Hong Chau hopes Downsizing Golden Globe nod will embolden 'underdeveloped' minority characters
Her character in Alexander Payne’s Downsizing might be small — standing a mere five inches tall, to be exact — but Hong Chau’s first Golden Globe nomination is a big leap forward for the actress’ trajectory in Hollywood… even if the way she heard about the nod kept her head (literally) firmly grounded in the realities of daily life.
“I was in the middle of shampooing when I found out,” Chau, who touched down in Los Angeles at around six o’clock this morning ahead of another round of Downsizing screenings, tells EW. “I walked out of the shower and there were a bunch of text messages and voicemails on my phone… I’m still processing it!”
The notice comes for her show-stealing performance in Payne’s latest feature as Ngoc Lan Tran, a compassionate activist working as a maid in a world where scientists have found a way to shrink humans down to bite size in the hopes of planetary preservation. There, she forms an intimate bond with a married man, Paul Safranek (Matt Damon), who navigates his new surroundings alone after his wife (Kristen Wiig) backs out of the miniaturizing process at the last minute.
While Paul’s predicament is less than ideal, Chau’s in good company, here, when it comes to awards season heavy-hitters. Payne is a two-time Oscar winner, while costar Damon has an Academy Award of his own. It’s fitting, then, that the latter was one of the first people to offer Chau an in-person congratulations, as the 2017 Golden Globe nominations mark the 20-year anniversary of his inaugural notice from the Hollywood Foreign Press Association.
“I saw Matt [this morning.] He’s happy for me. We were laughing because his first nomination was for Good Will Hunting 20 years ago,” she says, catching herself as she begins to giggle, clearly enthused by the accomplishment. She lights up even more, however, when the conversation turns toward her parents. Chau says her family — who immigrated to the United States after leaving Vietnam in the late 1970s — hasn’t seen Downsizing in full, but finally showing it to them is a process she can’t wait to explore.
“They know everything about the story because, like most parents, they don’t like to be surprised, so I walked them through the entire plot of the story in every single detail,” Chau explains. “This is one of those rare occasions where I’m actually able to talk to them about a job and they’re excited about it because it’s a Vietnamese character that’s so closely related to their journey, so I’m excited to share this experience with them.”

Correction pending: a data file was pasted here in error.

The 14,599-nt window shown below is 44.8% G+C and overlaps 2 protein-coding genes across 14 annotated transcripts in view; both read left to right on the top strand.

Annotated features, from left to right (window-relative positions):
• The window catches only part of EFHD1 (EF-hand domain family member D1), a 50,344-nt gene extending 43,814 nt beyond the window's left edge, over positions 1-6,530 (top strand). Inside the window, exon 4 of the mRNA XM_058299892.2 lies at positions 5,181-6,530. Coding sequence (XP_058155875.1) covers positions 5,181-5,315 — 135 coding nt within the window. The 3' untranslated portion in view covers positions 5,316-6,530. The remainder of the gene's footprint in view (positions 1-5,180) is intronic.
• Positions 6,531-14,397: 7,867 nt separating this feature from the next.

Being a part of Downsizing‘s success also meant confronting the opinions of the masses — some of whom didn’t interpret Ngoc’s journey the same way Chau did.
“That’s a tricky thing, representation. What is positive representation?” she ponders. “I wasn’t sure how people would react to [the character]. Some people had a knee-jerk reaction to hearing [her] accent, and I hope that through the story [they can] get beyond that and see the character as this three-dimensional person, more than just her accent or her imperfect English or occupation [as a maid]… that’s not your job as an actor, to factor all of that in. I wasn’t really thinking about the themes of the movie, I just saw this character as a person and approached it from that [perspective], from an emotional standpoint.”
Still, Chau’s nomination does extend the reaches of an infrequently traveled path, one initially paved by Asian actresses that preceded her at the Golden Globes. Since 1970, the HFPA has nominated only two supporting actresses of East Asian descent: The Hawaiians‘ Tina Chen and Babel star Rinko Kikuchi.
“This is the type of character who’s always in the background,” Chau observes, noting the impact her recognition might have on the industry at large. “I hope filmmakers will go back and take a look at people whom they thought they couldn’t mine drama or entertainment from. There are a lot of characters that have been underdeveloped because people aren’t interested or are afraid of attempting to tell their stories. Take another look at them: that’s what I hope for.”
Downsizing is in theaters on Dec. 22.